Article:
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|November 11, 1998||
ISP aspirants allow a peek at their hand
The first of the private Internet service providers are likely to get started in the next two months. But initially, at least, they may restrict operations to a few big cities.
Pricing strategies differ widely though the existing rates of Videsh Sanchar Nigam Limited are emerging as a benchmark for some.
ETH Dishnet, a Sterling Group company, has actually set a launch date of January 14.
Major telecom companies, including Reliance Telecom and the Bharti-British Telecom venture, are likely to start offering connections in the early part of 1999.
Satyam, by virtue of its existing infrastructure, should become one of the most widespread, at least in the beginning.
Initially, telephone companies are likely to restrict their services to areas in which they already have a basic telephony licence. Reliance, for instance, may offer ISP services in just Gujarat where it runs a basic telephony service. However, the company is planning to apply for a national ISP licence.
Another national network aspirant, Bharti BT Internet, will kick off in Bangalore, Delhi and Bombay. ETH, also hoping to be a national player, expects to touch 15 cities in the first year. Services will, however, be launched initially in Pune and Madras.
Pricing strategies vary since there is no cap or floor set, at least for now. The VSNL rate of Rs 10,000 for 500 hours is likely to emerge as a key rate, points out R Ramaraj, managing director, Satyam Infoway.
"Customers will not want to pay more,'' he says. But he also points out that providing Internet access at VSNL rates while paying the high leased line charges of DoT would be a sure-fire recipe for a loss making enterprise.
One company that is banking on being price-competitive is ETH. Company executive Prakash Arya says that they would charge around Rs 10 per hour for a dial-up connection, at least 50 per cent lower than the VSNL rate. Other players say that they may not compete on price.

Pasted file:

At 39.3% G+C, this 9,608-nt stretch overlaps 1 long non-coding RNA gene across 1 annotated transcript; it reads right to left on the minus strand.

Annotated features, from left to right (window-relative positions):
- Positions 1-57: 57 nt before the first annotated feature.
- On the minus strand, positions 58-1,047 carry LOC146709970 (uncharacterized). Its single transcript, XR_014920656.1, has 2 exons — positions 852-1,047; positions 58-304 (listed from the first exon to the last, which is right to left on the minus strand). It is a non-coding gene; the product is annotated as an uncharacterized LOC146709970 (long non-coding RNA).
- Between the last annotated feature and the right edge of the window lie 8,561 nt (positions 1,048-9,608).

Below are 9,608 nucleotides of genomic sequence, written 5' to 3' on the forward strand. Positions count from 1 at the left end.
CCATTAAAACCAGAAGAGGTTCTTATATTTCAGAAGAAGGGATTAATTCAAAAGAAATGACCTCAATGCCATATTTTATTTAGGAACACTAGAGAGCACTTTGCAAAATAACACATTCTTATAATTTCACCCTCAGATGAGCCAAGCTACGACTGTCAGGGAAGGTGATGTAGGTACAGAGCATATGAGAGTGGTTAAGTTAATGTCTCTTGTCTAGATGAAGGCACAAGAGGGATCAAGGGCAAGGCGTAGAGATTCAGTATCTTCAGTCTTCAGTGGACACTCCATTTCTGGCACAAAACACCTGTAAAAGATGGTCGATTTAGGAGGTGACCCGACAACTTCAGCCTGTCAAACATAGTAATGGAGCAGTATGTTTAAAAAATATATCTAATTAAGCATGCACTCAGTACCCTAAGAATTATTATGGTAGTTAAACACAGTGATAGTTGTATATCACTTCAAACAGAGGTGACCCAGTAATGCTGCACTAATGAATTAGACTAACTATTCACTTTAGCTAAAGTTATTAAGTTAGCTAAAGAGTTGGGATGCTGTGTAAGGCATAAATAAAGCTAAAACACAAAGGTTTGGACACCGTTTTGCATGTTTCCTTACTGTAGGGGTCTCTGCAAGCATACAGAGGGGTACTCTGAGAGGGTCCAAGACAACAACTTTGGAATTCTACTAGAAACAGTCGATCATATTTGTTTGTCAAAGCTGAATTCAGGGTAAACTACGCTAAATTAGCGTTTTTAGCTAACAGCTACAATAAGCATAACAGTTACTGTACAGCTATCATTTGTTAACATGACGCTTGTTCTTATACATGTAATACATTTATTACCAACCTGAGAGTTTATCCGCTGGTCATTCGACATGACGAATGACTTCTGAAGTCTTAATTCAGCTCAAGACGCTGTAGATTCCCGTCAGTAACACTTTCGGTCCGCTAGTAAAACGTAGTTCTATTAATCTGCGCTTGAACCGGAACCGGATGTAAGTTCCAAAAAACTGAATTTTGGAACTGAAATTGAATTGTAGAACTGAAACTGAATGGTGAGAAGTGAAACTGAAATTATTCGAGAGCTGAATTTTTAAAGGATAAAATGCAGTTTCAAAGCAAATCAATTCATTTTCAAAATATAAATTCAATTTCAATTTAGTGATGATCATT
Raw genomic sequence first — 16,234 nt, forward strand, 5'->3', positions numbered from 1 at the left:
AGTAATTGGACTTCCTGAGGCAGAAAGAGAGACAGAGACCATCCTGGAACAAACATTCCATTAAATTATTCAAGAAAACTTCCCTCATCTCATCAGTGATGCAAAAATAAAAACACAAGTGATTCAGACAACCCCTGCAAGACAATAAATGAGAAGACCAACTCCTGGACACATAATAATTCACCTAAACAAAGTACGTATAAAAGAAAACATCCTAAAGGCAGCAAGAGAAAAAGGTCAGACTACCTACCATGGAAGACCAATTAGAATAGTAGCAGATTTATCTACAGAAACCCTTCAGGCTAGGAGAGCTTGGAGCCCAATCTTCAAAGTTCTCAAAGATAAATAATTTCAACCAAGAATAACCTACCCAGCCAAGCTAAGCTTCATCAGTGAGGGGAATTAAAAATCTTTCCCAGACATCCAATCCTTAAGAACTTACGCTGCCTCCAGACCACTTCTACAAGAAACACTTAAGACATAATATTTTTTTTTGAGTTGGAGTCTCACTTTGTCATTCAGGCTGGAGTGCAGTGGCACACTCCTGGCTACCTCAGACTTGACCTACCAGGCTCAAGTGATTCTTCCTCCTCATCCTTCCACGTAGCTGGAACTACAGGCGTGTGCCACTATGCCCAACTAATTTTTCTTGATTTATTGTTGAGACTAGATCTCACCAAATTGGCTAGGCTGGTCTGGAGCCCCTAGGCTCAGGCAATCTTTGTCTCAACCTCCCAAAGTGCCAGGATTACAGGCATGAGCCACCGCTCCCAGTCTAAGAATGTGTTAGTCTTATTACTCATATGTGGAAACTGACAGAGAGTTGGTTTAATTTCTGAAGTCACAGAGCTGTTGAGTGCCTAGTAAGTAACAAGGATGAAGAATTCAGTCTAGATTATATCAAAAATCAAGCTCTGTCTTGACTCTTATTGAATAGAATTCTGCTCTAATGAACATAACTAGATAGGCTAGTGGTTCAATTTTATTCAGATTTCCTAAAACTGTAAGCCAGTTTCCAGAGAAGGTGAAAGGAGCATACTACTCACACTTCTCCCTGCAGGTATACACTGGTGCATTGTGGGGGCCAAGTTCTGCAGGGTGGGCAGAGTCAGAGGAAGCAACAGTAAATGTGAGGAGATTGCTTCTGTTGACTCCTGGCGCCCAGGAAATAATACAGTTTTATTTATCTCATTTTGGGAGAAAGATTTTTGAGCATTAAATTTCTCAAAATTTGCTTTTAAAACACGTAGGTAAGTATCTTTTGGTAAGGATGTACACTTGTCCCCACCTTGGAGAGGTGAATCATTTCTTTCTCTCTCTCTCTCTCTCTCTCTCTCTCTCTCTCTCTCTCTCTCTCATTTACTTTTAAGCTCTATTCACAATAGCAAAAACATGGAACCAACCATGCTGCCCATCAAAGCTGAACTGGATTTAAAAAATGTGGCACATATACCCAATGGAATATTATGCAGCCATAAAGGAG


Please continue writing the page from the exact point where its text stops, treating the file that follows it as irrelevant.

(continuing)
But will content be a major differentiator?
ETH is planning for city-specific content with a strong education focus. Satyam already has sites on Carnatic music and other India-specific content. The company is already e-commerce enabled and ready to handle secure credit card transactions but admits that it is going to be some time before volumes make e-commerce something to write about.
Access is going to be key and all companies will initially focus on providing just that, says N Arjun, director, Bharti BT Internet. "It will initially be plain vanilla,'' concurs Ramaraj.
Given that access provision would be key immediately, companies would also look into setting up of gateways and last-mile links a little way down the line.
Currently, most companies may stick to dial-up access since radio clearances are required for radio-based dedicated links.
Creation of backbone would receive priority for national ISPs. DoT may be the default choice since neither the power companies nor the railways have anything in hand yet. But DoT tariffs for leased lines would render the business unprofitable, say potential ISPs.
Companies are looking for the 60-90 per cent rate cuts in leased line charges that have been proposed by the Telecom Regulatory Authority of India.
Companies like Reliance would be in a position of advantage here since they are already building a backbone for their voice network in Gujarat.
Already, 1,000 kilometres is in place. This comprises roughly half the backbone.
With respect to spread, nationwide ISPs are looking at 100,000 subscribers each within the first 12-15 months.
With at least five to six nationwide operators slated to commence operations in the first year, the grand total at the end of that period could be half a million.
Industry revenues are expected to come mainly from subscriber revenues. Advertising would take time, nearly three years, to really become a major revenue generator for the ISPs, says Arjun.
At that point, the advertising driven newspaper model, which subsidises subscribers, is expected to take over.
- Compiled from the Indian media
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